) 2 ( , , , , ) , ( ) ( )) , ( , ( 2 1 2 1 2 1 2 2 2 2 1 1 1 1 λ λ i i i i i i i i i i i i i i i i i g v m x wrt g v pm v g g h x y n g v m n g v m n E v m D x u n Max ⎥ ⎥ ⎦ ⎤ ⎢ ⎢ ⎣ ⎡ − − − + + −

= =

The price of xis normalized to one whilep, the resource cost of gasoline, is assumed to be exogenous. y stands for the per capita quantity of resources available in each region. After dividing by ni, the first order conditions become:17

0 = −λ i x u (3) 0 ) ( 1+ 2 − = − i i i i F m DD n n E v g pv g u i λ (4) 14

This will be the case unless the innovator is able to extract the entire surplus generated by its discovery.


For example Coe and Helpman, 1995, Bernstein and Mohnen, 1998, Madsen, 2007. See also Brandstetter, 1998 and Cincera and Van Pottelsberghe de la Potterie, 2001 for surveys.


More recently, Popp (2006) finds evidence of international knowledge spillovers in air pollution control technologies. Using patent citations, he finds that countries that are late to enact environmental regulation have domestic innovative activities that build upon foreign patents of countries that regulated early. For example, the US regulated NOx emissions from power plants later than Japan. This late regulation did stimulate US patenting activities that were based upon (citing) existing Japanese patents.



0 ] ) , ( [ ) ( 1+ 2 − 1 2 + = − i i i i i F v DD n n E m g h g g pm g u i λ (5) 0 ] [ ) ( 1+ 2 + + j + i i = g j i j i g i i i F v h pm v n n h v v m E n n λ i i (6) with i=1,2.18

The interpretation of these conditions is standard and involves the balancing of marginal social benefits and costs. For example, conditions (6) state that the fuel consumption rate of a car owned by an agent in region i should be lowered so that the marginal cost increase for that agent

( i g i i h v

− ) is equal to the resulting marginal social benefit of this reduction. The marginal benefit has three components. First, the increased fuel efficiency lowers the agent fuel consumption by

i i


m , which reduces the environmental disutility of all agents ((n1+n2)EF /λ).19 Second, the agent’s fuel costs are reduced bypmivi. Third, the decline in gileads to positive spillovers for

region j’s agents which are per capita j g j i j i h v n n

. Next, we examine how the first best can be decentralized through taxes and subsides.

Decentralizing the world first best outcome

We assume that the social planner can impose taxes on gasoline (ei), which may potentially differ across regions. We also allow for the possibility of a two part tax on vehicles: the first part being fixed per vehicle (si) and the second part depending upon the chosen fuel consumption rate (tigi). Note that these taxes may be negative (i.e. a subsidy). As usual, net tax revenues are returned to agents as a lump sum rebate which, for simplicity, we assume is included in the agent’s incomey. Based on these taxes, agents and car manufacturers in each region act simultaneously. Region i’s agent solves the following problem:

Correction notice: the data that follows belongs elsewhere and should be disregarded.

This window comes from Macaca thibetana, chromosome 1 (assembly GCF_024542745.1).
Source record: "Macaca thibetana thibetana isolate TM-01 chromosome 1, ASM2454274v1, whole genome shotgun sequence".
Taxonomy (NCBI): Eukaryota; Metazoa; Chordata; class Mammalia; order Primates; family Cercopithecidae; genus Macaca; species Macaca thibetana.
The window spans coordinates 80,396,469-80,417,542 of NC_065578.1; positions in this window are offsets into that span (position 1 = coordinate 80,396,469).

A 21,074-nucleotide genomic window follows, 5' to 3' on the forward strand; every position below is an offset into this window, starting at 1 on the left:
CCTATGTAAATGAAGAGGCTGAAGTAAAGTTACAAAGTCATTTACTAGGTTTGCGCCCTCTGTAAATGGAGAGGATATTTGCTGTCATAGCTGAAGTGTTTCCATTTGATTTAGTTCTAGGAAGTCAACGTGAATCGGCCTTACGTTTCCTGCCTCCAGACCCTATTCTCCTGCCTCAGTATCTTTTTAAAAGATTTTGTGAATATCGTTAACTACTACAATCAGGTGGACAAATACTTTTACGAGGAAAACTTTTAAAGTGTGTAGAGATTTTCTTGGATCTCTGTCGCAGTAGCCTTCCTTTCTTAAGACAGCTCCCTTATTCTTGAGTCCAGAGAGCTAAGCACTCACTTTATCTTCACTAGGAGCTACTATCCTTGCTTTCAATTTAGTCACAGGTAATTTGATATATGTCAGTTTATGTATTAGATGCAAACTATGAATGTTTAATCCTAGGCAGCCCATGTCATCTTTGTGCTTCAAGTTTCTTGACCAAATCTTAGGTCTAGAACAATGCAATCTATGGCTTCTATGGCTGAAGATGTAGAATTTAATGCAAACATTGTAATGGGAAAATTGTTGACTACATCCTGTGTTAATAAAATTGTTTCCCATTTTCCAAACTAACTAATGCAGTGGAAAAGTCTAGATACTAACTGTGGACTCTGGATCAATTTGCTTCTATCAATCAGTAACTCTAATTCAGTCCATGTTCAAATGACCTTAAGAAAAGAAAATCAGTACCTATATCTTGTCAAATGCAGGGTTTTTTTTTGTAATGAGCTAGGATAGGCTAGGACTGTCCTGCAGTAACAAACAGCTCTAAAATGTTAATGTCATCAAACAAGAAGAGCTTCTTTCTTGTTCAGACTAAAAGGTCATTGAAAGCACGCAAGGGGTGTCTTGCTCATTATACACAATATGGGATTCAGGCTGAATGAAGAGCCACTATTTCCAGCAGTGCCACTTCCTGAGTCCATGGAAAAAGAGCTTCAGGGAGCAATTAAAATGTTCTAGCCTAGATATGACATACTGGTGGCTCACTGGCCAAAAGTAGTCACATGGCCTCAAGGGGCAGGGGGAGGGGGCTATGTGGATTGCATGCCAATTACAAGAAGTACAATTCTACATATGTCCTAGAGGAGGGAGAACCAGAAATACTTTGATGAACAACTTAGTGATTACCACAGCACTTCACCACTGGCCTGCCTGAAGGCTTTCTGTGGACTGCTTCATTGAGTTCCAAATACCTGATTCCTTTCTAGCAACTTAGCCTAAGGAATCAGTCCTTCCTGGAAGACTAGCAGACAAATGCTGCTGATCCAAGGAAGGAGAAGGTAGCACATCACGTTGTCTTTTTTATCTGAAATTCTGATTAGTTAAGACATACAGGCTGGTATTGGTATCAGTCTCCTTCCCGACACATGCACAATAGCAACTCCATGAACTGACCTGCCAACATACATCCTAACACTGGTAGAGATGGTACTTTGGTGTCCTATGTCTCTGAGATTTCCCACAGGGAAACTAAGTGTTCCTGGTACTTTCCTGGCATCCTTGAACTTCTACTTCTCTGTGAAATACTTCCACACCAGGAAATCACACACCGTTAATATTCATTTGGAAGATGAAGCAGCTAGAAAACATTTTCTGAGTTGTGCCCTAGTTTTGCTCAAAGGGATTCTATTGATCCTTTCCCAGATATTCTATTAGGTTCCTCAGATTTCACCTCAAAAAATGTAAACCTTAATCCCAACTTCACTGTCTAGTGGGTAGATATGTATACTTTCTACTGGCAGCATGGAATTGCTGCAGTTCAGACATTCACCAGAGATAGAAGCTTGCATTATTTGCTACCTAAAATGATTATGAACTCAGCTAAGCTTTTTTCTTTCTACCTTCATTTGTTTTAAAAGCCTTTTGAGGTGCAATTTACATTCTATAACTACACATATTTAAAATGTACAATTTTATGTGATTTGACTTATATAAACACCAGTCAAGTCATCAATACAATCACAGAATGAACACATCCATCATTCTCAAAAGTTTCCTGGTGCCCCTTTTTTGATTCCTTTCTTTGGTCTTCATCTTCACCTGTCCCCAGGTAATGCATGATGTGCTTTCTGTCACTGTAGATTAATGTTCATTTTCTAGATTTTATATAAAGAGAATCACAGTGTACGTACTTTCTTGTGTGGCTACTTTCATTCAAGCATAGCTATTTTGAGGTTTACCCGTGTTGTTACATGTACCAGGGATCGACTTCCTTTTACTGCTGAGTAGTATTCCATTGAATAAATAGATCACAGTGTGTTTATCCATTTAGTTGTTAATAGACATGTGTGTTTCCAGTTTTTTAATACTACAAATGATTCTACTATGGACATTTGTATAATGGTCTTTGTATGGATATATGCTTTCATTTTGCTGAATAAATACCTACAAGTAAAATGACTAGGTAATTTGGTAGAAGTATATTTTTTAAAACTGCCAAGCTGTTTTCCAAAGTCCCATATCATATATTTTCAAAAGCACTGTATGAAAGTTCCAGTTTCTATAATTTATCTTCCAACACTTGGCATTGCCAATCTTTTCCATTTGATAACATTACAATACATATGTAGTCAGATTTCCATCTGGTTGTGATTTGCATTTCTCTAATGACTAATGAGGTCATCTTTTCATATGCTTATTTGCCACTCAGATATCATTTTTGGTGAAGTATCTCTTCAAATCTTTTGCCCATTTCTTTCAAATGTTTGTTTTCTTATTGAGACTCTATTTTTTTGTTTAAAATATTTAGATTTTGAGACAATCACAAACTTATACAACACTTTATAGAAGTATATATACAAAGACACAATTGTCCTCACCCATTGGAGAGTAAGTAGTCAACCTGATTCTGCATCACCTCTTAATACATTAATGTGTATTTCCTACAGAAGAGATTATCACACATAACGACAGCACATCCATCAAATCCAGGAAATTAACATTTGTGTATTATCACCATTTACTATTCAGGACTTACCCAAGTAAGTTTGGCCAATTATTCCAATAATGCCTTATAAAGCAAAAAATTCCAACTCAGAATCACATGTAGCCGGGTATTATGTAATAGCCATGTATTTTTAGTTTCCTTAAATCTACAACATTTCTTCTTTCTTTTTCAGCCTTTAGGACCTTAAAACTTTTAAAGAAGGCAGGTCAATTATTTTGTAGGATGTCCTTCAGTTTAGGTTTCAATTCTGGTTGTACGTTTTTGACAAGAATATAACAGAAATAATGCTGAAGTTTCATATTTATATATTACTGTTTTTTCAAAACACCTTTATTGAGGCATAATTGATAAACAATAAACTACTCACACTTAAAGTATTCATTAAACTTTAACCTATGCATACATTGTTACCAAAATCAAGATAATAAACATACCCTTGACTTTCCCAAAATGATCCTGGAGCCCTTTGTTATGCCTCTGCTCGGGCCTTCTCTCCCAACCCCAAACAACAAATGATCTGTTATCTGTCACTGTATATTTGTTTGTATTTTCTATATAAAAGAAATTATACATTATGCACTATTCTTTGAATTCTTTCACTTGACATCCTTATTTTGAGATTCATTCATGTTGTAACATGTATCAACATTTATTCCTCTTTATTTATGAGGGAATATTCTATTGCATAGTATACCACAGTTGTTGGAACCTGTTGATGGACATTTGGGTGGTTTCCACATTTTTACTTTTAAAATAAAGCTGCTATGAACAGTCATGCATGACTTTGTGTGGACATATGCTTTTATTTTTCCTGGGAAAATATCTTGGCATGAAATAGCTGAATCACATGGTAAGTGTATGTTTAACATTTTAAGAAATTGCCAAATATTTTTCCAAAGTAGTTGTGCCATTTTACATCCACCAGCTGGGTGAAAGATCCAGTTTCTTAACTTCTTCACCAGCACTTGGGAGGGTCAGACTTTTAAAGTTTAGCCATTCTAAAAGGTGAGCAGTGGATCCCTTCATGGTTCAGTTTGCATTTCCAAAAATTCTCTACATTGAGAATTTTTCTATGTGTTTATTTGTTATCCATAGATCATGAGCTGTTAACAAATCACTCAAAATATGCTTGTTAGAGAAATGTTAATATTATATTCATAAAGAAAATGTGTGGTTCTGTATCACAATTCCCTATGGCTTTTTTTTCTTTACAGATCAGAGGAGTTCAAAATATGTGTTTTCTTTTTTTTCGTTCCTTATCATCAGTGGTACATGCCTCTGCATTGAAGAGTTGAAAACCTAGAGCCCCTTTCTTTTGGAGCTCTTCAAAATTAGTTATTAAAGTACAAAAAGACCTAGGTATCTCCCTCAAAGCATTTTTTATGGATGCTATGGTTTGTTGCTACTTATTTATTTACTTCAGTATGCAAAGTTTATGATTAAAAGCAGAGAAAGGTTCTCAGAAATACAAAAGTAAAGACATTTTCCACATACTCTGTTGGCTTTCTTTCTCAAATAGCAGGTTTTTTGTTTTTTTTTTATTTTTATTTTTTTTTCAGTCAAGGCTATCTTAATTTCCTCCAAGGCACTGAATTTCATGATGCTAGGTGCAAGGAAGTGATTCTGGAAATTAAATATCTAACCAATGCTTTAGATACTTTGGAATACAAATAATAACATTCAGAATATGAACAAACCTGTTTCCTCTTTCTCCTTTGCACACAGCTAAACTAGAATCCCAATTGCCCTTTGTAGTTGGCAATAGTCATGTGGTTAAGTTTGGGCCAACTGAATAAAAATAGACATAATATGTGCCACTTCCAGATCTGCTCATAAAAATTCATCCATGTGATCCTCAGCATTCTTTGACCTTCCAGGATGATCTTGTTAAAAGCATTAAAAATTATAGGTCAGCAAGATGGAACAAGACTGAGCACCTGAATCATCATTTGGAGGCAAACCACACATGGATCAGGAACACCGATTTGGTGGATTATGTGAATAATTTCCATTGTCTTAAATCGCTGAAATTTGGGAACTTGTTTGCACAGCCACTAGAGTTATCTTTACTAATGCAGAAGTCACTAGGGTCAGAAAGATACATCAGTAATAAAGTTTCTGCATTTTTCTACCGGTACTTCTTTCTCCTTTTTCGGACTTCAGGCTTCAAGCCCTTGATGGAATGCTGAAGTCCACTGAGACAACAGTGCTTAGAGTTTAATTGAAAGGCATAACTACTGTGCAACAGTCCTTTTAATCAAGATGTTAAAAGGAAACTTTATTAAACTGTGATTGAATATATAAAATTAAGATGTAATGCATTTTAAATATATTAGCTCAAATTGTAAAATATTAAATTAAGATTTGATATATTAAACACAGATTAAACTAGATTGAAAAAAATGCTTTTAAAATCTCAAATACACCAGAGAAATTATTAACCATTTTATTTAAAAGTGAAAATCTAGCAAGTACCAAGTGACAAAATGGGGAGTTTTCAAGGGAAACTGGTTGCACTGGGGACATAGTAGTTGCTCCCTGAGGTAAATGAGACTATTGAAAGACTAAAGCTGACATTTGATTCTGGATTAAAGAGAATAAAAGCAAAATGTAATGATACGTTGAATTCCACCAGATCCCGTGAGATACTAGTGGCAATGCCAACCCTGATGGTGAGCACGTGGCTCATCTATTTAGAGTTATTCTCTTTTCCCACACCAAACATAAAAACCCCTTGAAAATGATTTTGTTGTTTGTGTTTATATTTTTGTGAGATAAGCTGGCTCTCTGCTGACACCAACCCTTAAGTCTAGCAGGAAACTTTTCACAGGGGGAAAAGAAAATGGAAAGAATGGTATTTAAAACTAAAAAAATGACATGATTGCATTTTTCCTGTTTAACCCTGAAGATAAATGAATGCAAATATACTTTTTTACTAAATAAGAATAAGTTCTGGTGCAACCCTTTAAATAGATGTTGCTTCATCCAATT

) 7 ( , , , ] ) ( [ ) ( )) , ( , ( i i i i i i i i i i i i i i i v m x wrt g v m e p v k x y F E v m D x u Max δ δ − − − + + −

where kiis the price of a vehicle (including any tax or subsidy). The first order conditions are:


To be concise, we do not repeat the resource constraint which is obviously also part of the first order conditions.



0 = − i xi u δ (8) 0 ] ) [( + = − i i i i m DD p e v g u i δ (9) 0 ] ) ( [ + + = − i i i i i v DD k p e m g u i δ (10)

Contrary to the social planner, the individual does not take into account the impact of his car travel decision on the global environment.20 Competition in the car manufacturing industry leads to ki =hi(g1,g2)+si+tigi with giminimizing the total costs for a consumer of owning and operating a vehicle:

i i i i i i i j i i g wrt g m e p g t s g g h Min ( , )+ + +( + ) (11) .

In other words, competition leads to cars with a consumption rate that drivers desire. The first order condition of this problem is:

0 ) ( + = + + i i i i g t p e m h i (12)

Comparing (3)-(6) with (8)-(10) and (12), we immediately find that, besidesδi =λ, the first best conditions match those in the decentralized setting if: 21

λ ) (n1 n2 E ei = F + (13) j g i i j j i i h v n v n t = (14) i i i g t s =− (15) 20

We assume that the number of agents is so large that it is a good approximation to assume that the agent ignores the impact of its travel decision on F.


As always, we assume that the social planner can, without any cost, transfer income across individuals and regions to insureδi =λ.


Matching conditions (4) and (9) leads to the usual Pigovian tax (see for example Fullerton and West, 2002). This gas tax, which is here equivalent to an emission tax, fully internalizes the external environmental cost associated with driving. However, this instrument alone is not sufficient in our setting to achieve the first best. Indeed, the spillovers - another source of externality – also require taxing cars based on their fuel consumption rate in order to take into account the knowledge externality. By matching conditions (6) and (12), we find the appropriate tax rate ti, which depends upon the importance of spillovers j


h . It also depends upon the size of the fleet benefiting from the knowledge spillovers (njvj) relative to the size of the fleet being taxed (nivi). Finally by matching (5) and (10), we also find that the revenues collected through ti should be returned as a subsidy to car ownership. Interestingly, this two part tax structure (a subsidy on car ownership plus a tax based on the fuel consumption rate) is reminiscent of the feebate programs adopted or discussed in several countries.